A variety of electrically insulating fuse substrates can be used to optimize switch performance, because the substrate influences the grain structure of the deposited switch material. Substrate materials include SiO2 /Si, Al2 O3, mica, graphite and polyimide polymers. These substrates exhibit a broad range of compositions and microstructures to control switch reactivity. SiO2 has small, compact grain boundaries and is ideal for further device development using semiconductor processing and device technology. A12 O3 can be obtained with a variety of surface roughnesses that tend to have a large distribution of grain sizes and associated voids that promote strong adhesion. Mica is the substrate of choice to obtain highly crystalline films having a minimum number of defects, and polyimide polymers are flexible, inexpensive materials that are thermally stable and have been used commercially as substrates for chemical sensors.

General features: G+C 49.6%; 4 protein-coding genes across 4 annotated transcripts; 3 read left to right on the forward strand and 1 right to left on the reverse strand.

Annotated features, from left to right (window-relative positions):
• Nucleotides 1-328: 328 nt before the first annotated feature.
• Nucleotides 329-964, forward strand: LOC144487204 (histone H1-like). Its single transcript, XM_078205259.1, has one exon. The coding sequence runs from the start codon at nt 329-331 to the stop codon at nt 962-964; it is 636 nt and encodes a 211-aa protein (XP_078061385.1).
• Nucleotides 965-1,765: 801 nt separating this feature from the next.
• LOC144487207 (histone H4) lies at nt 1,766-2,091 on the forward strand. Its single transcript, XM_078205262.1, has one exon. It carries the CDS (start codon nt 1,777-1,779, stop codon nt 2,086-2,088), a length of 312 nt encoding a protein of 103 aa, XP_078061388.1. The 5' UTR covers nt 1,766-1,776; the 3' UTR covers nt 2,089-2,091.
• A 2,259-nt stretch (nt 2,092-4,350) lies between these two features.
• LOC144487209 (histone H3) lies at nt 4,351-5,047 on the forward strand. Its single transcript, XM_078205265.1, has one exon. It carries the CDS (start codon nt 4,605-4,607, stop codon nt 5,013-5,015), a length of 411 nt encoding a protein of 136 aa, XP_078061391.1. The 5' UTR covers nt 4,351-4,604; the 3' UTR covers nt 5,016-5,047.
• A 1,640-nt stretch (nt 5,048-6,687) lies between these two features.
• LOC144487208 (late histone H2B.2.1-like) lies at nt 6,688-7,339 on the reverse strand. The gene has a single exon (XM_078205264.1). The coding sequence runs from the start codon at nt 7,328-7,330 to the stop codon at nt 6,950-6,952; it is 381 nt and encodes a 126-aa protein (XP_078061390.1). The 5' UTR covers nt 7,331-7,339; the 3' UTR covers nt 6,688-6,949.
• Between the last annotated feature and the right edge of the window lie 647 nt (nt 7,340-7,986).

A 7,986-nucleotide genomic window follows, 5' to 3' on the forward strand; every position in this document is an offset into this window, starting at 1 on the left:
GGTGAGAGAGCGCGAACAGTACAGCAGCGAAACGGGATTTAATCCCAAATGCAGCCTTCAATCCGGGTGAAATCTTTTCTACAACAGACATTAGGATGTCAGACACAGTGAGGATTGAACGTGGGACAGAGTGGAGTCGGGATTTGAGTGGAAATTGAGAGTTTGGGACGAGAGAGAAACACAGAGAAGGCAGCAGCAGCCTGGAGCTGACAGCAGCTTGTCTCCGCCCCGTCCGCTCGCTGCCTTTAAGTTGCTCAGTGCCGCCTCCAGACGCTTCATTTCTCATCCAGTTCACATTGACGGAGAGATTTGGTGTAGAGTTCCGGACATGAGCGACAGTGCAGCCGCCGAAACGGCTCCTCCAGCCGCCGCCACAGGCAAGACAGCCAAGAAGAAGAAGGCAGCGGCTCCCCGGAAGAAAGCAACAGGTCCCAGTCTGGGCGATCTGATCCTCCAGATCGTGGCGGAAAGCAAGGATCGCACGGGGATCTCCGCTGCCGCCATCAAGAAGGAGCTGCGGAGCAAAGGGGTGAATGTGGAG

Switch reactivity can be further manipulated with chemical modification. Additives can be deposited either simultaneously or serially during switch deposition to produce desirable switch performance, such as enhancing and/or controlling sensitivity and/or selectivity. For example, gold film reactivity to chlorine may be enhanced by adding silver, which is more reactive to chlorine, or by adding chromium, which suppresses gold's reactivity. Furthermore, switch films can be stacked to produce any desired combination of switch performance characteristics.